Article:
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Environmental Factor, February 2013

Hrynkow named to head network of viral specialists

By Eddy Ball

Sharon Hrynkow, Ph.D.

Among Hrynkow’s honors and awards are the Presidential Rank Award for Senior Executive Service and Royal Norwegian Order of Merit Award, as well as her election as a fellow of the American Association for the Advancement of Science (AAAS), chairperson of the AAAS Committee on Science, Engineering, and Public Policy, and member of the Council on Foreign Relations. (Photo courtesy of Steve McCaw)

Former NIEHS Associate Director Sharon Hrynkow, Ph.D., was appointed in December 2012 as president of the nonprofit Global Virus Network (GVN) of Baltimore. Prior to joining GVN, Hrynkow served as counselor and senior scientist in the Office of the Science and Technology Adviser to the U.S. Secretary of State and as senior advisor to the Assistant Secretary of State for Oceans and International Environmental and Scientific Affairs from 2010 to 2012. She also held leadership positions at NIH from 2000 to 2009.

According to a GVN press release announcing her appointment, Hrynkow will grow and diversify the organization’s funding base, forge new ties with public and private sector groups, and work with international scientific teams to implement research and training paradigms to meet GVN goals. Among her first priorities are the expansion of fellowship and exchange programs among GVN’s 30 centers of excellence in more than 20 countries, and the establishment of seed funding for innovative and international collaborative projects on high-risk pathogens.

“The need for a Global Virus Network linking the world’s greatest medical virologists is urgent,” Hrynkow was quoted as saying in the press release. “This is a time when the global community is becoming increasingly aware of the need for biomedical research and training in order to combat pandemic threats from viral disease. I could not be more thrilled to be asked by Bob Gallo and his esteemed colleagues to lead the GVN at such a critical time.”

Recognizing viral diversity and the need for a unified front

GVN was founded in 2011 by former National Cancer Institute lead researcher Robert Gallo, M.D., who became world famous in 1984 when he codiscovered the human immunodeficiency virus (HIV) as the cause of AIDS and developed the HIV blood test. In the years that followed his discovery, Gallo became increasingly convinced of the urgency of better understanding the more than 40 known classes of viruses that commonly infect humans. An important goal for him became more effectively supporting scientific collaboration and communication among experts worldwide.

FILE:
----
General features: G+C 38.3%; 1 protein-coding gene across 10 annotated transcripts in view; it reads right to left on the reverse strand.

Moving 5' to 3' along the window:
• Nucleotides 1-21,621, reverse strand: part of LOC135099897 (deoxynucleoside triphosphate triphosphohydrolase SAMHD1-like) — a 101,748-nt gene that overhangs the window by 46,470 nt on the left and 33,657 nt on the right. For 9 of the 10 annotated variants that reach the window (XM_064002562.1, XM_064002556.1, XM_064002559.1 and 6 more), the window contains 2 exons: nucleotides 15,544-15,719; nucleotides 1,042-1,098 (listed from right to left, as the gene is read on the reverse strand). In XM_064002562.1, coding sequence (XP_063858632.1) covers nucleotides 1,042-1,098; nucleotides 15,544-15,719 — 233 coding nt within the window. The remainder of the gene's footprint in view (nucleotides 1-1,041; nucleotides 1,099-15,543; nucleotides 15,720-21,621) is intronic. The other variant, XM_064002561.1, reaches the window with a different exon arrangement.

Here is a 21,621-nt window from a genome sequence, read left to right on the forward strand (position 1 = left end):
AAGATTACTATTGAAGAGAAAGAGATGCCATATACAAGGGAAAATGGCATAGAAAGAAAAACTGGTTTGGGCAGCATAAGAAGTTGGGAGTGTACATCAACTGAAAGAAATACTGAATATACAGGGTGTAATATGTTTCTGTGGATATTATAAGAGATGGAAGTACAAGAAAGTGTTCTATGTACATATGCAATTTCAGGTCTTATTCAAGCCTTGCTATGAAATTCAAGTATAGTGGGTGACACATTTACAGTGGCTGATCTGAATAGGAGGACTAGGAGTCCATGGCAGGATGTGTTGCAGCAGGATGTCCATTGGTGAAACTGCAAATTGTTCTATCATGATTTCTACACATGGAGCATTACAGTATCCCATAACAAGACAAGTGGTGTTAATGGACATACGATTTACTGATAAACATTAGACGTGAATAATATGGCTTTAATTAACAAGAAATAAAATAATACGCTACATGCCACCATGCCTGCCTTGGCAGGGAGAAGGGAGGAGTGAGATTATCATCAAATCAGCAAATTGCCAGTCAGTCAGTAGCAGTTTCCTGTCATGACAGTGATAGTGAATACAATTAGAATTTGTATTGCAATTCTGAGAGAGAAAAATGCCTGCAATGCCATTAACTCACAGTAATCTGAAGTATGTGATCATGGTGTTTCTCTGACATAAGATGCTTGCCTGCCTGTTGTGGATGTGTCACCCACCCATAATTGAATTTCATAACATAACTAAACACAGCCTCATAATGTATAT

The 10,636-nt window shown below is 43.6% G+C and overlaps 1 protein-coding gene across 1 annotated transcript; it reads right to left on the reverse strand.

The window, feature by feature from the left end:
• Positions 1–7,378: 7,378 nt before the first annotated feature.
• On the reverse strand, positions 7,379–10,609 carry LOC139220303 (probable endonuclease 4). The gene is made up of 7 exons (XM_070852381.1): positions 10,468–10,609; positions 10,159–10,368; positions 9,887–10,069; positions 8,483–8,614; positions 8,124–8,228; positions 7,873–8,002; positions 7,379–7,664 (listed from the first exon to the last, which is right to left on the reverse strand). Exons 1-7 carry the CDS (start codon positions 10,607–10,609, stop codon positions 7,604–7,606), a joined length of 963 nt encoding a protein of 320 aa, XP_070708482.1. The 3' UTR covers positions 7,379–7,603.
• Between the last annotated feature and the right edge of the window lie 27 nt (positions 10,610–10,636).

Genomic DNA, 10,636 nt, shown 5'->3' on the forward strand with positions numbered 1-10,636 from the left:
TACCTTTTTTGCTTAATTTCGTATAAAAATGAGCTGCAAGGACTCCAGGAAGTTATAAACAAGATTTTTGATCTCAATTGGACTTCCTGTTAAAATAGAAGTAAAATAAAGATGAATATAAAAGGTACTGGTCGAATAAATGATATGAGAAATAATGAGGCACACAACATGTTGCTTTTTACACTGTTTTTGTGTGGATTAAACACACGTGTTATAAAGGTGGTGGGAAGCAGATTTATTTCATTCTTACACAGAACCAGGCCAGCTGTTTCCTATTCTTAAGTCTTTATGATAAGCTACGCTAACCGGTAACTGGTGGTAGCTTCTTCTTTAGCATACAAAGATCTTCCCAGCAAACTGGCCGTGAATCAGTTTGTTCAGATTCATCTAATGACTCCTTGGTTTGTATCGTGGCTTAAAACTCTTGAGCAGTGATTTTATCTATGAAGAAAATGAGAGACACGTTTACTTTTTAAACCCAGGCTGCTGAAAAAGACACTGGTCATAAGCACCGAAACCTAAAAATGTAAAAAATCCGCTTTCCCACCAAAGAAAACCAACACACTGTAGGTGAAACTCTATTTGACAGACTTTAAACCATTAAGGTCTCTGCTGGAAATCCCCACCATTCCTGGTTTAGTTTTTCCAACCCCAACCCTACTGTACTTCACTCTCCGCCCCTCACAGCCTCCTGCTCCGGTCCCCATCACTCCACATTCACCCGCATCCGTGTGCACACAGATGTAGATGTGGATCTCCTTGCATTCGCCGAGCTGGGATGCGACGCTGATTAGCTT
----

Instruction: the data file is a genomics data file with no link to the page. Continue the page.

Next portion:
"Since HIV/AIDS first appeared, I have strongly believed mankind will best be served if the world’s leading virologists are organized and better-equipped to deal with new and existing viral threats," Gallo said of the new network of virus specialists. GVN is comprised of centers of excellence in medical virology worldwide, each directed by a recognized expert in human viral diseases, including the Institute of Human Virology at the University of Maryland School of Medicine, where Gallo has served as founding director since 1996.

Hrynkow at NIH

In her position at NIEHS from 2007 to 2009, Hrynkow served as global health lead and principal liaison with NIH in Bethesda, Md., as well as other U.S. government agencies, non-governmental organizations, and foreign governments with offices in Washington, D.C. She also helped raise awareness of the value of women scientists in the field of biomedical research, both in the U.S. and abroad (see text box).

Prior to her appointment at NIEHS by then Acting Director Samuel Wilson, M.D., Hrynkow served as deputy director of the NIH Fogarty International Center (FIC) from 2000 to 2007, and acting director of FIC from 2004 to 2006. FIC serves as a bridge between NIH and the greater global health community, by facilitating exchanges among investigators, providing training opportunities, and supporting promising research initiatives in developing countries to help build capacity for improving global health.

Hrynkow has also advised numerous nonprofit groups with an interest in global health, including Medical Missions for Children, the American Association for the Advancement of Science, and the Institute of Medicine’s Roundtable on Environmental Health Sciences, Research, and Medicine.




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